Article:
Last Month at QRL — October 2020
Press — Insight Researchers Partners with the Quantum Resistant Ledger
Zug, Switzerland, September 25th, 2020 — The Quantum Resistant Ledger (QRL) Foundation, creator of the world’s leading quantum-secure blockchain network and digital asset platform, has partnered with Insight’s quantum cryptography research team to continue to set the global standard towards its quantum-secure Proof-of-Stake network, a progression of its quantum-secure Proof-of-Work network presently in place.
The primary focus will be towards QRL’s Proof-of-Stake network with research into lattice cryptography and signature aggregation. These key elements will allow QRL to reduce the overall block-size, allowing for a higher number of validators per epoch, and improve its scalability.
Read our release in more detail.
QRL Node Update
Installing a node just got a whole lot easier with v2.0.6 which adds support for Ubuntu 20.04.x and removes a strict cmake v3.10.3 version dependency.
See our docs for updating your node: https://docs.theqrl.org/node/QRLnode/#update-ubuntu-node
GitHub release: https://github.com/theQRL/QRL/releases/tag/v2.0.6
QRL Mobile Wallet v3 planning commences
Work on planning for the next QRL Mobile Wallet (v3) for iOS and Android has begun! We did a call for feature requests and received many great suggestions such as:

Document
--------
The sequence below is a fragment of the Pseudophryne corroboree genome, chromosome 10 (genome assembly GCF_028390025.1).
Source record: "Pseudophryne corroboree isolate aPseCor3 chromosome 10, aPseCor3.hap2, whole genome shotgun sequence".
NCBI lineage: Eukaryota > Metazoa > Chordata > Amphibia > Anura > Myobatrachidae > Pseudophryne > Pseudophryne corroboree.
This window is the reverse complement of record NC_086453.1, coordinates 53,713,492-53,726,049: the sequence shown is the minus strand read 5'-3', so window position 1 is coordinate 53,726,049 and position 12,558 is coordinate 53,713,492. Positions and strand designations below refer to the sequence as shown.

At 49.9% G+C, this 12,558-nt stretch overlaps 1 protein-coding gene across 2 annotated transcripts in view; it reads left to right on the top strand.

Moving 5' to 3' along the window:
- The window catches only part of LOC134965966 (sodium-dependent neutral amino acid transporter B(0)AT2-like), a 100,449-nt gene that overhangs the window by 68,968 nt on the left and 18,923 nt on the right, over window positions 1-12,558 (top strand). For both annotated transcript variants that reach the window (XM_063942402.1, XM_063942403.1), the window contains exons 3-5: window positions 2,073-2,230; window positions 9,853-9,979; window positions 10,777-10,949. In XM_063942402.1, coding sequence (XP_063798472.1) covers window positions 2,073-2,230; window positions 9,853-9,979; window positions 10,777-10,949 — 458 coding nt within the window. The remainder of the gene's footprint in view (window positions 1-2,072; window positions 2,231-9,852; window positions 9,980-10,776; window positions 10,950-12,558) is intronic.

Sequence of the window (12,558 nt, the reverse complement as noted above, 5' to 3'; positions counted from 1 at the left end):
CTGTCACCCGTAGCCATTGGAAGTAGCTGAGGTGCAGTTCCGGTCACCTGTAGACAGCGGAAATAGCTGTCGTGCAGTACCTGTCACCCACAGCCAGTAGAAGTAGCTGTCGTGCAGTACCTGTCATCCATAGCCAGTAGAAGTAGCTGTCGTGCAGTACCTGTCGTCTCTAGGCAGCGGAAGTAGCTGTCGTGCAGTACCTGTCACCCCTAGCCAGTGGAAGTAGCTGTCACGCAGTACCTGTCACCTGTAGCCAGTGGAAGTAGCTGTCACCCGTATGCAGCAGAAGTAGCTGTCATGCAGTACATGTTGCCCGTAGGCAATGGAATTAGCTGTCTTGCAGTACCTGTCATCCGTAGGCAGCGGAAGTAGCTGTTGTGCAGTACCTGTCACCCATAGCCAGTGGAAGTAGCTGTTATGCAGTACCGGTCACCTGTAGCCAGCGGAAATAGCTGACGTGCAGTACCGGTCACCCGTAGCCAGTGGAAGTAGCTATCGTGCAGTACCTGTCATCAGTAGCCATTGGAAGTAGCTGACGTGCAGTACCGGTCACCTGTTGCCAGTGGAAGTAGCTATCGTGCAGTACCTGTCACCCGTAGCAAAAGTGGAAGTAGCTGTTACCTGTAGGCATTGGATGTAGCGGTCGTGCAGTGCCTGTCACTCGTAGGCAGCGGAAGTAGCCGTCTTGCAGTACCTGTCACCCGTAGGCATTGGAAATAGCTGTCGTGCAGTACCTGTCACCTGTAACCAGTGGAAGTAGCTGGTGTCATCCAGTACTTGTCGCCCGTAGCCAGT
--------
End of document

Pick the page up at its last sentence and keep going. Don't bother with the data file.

- Require fingerprint/pin to open app
- Upon setting up the wallet require a user to backup mnemonic or hexseed. Ask for random words to confirm they wrote it down.
- Message transactions
- Address book
- Ephemeral Messaging Service (different from message transactions)
- Add option to pick or select a node on startup
- Ledger live app functionality
- Send and receive QRT (Quantum Resistant Tokens),
- and more!
While not every feature will make it in to the QRL Mobile Wallet v3, the development team are excited about putting some of the user requested features into our next major release.
Zeus-proxy and node fixes
Zeus-proxy is a proxy server which connects QRL’s custom GRPC to a REST proxy interface. The updated v3 wallet will take advantage of zeus-proxy. To help with integrations, one beneficial feature of zeus-proxy is an API explorer (seen in graphic). No longer will you need to buff up with
curls to figure things out.